Legal citations are a major challenge in MultiMarkdown.

MultiMarkdown allows for citations, but it’s focused on academic citations, rather than legal citations. And it’s not clear whether these citations can be adapted for legal purposes.

In MultiMarkdown, the syntax for marking up citations is fairly straightforward: [citation text][#cited source nickname] followed by (somewhere) a [#cited source nickname]: Full Source Name. (You could also add the full source inline, but that can get unweildy).

The difference between academic and legal citations is important. In legal writing, the source is usually explicit and included right in the text itself. E.g., ABC Inc. v. XYZ, LLC, 123 F3d 456, 458 (13th Cir. 2025). And that case (or statute or rule) is listed in the Table of Authorities, with a reference indicating on which page or pages it appears.

Ideally, we’d like to mark that up as follows:

(in the table of authorities):

[#ABCvXTZ]: _ABC Inc. v. XYZ, LLC_, 123 F3d 456 (13th Cir. 2025)....[page number(s)]

(in the text):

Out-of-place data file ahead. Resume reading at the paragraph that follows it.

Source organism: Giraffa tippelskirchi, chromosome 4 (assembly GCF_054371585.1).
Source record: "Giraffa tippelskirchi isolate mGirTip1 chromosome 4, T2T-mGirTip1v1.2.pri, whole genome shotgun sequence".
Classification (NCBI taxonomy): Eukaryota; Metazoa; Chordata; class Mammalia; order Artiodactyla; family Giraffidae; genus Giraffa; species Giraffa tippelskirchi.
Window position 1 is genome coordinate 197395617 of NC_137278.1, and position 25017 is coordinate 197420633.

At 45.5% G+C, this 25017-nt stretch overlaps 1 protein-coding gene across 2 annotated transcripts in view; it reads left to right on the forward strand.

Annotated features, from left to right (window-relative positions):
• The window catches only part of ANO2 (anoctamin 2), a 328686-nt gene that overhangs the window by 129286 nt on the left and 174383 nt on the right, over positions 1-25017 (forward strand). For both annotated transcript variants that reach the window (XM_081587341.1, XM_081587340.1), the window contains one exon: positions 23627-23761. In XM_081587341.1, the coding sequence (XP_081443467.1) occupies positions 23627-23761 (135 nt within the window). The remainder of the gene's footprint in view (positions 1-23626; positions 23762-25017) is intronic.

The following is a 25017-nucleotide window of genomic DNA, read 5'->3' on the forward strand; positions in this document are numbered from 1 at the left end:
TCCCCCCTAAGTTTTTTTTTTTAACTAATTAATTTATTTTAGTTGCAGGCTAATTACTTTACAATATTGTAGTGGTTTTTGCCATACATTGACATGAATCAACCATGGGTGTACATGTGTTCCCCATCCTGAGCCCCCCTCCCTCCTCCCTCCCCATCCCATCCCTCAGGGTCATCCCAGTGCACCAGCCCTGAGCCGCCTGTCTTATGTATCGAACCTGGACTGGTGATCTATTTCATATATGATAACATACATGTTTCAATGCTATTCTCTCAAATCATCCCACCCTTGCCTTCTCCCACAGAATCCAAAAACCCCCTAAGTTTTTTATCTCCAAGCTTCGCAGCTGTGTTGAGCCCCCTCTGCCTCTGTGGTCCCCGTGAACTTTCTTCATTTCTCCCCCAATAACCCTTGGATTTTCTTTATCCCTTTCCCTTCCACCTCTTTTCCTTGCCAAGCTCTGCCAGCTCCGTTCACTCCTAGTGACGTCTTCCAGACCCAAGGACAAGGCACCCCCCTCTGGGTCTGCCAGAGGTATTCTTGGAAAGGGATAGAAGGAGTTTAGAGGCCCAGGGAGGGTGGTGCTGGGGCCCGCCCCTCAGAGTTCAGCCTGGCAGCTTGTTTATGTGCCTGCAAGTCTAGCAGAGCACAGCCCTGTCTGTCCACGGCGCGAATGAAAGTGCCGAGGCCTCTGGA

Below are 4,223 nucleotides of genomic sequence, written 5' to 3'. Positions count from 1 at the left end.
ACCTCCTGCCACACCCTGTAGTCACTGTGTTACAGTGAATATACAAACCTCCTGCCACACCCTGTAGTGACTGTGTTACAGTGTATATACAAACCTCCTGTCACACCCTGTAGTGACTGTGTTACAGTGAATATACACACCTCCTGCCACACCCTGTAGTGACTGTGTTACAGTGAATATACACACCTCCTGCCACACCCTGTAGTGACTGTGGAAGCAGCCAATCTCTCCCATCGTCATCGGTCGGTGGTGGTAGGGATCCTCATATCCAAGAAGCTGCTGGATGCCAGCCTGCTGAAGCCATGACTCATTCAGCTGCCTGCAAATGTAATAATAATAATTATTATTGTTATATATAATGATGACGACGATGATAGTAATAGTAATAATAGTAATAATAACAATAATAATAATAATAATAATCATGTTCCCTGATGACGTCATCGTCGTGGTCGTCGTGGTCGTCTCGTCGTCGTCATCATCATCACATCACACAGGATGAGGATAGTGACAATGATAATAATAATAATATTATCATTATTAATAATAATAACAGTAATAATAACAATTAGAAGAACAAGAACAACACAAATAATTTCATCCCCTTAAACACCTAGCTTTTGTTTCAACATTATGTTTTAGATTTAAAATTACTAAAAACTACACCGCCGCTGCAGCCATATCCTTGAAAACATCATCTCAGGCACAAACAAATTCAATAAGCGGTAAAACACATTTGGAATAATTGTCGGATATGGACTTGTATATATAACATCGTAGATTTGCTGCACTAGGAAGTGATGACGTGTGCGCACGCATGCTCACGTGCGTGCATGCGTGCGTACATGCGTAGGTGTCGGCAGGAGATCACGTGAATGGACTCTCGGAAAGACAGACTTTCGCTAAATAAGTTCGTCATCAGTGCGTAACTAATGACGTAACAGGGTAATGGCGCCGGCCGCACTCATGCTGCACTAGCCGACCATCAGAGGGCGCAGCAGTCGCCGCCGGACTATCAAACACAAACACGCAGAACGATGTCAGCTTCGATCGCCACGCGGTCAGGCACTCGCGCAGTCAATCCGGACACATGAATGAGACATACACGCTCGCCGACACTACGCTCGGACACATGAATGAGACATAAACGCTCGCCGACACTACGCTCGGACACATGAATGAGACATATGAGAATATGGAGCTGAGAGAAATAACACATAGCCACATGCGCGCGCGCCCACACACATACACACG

[_ABC Inc. v. XYZ, LLC_, 123 F3d 456, 458 (13th Cir. 2025)][#ABCv.XYZ].

In short, a Table of Authorities is a one-to-many listing, where you start with the “one,” and use it to look up the “many.”

Academic citations are the opposite. While there is still only a single source listed in an academic bibliography, the text contains multiple citations. As you read a paper, you may want to tap on the citation to see the full source citation. But you don’t start with the bibiliography and work backwards. Academic bibliographies are a many-to-one listing, and it does not appear capable of generating links back to the places in the text that a given source is cited.

The academic equivalent of a table of authorities would be something more akin to an index than a bibiliography. But, alas, there is no “index” equivalent in MMD, (other than a table of contents for headings).

Still, at a meta-level, the MMD syntax for citations gives us nearly everything we would need to generate a table of authorities. So perhaps we can do some processing of a MMD file to get what we need.

Ciaran Connelly @ciaran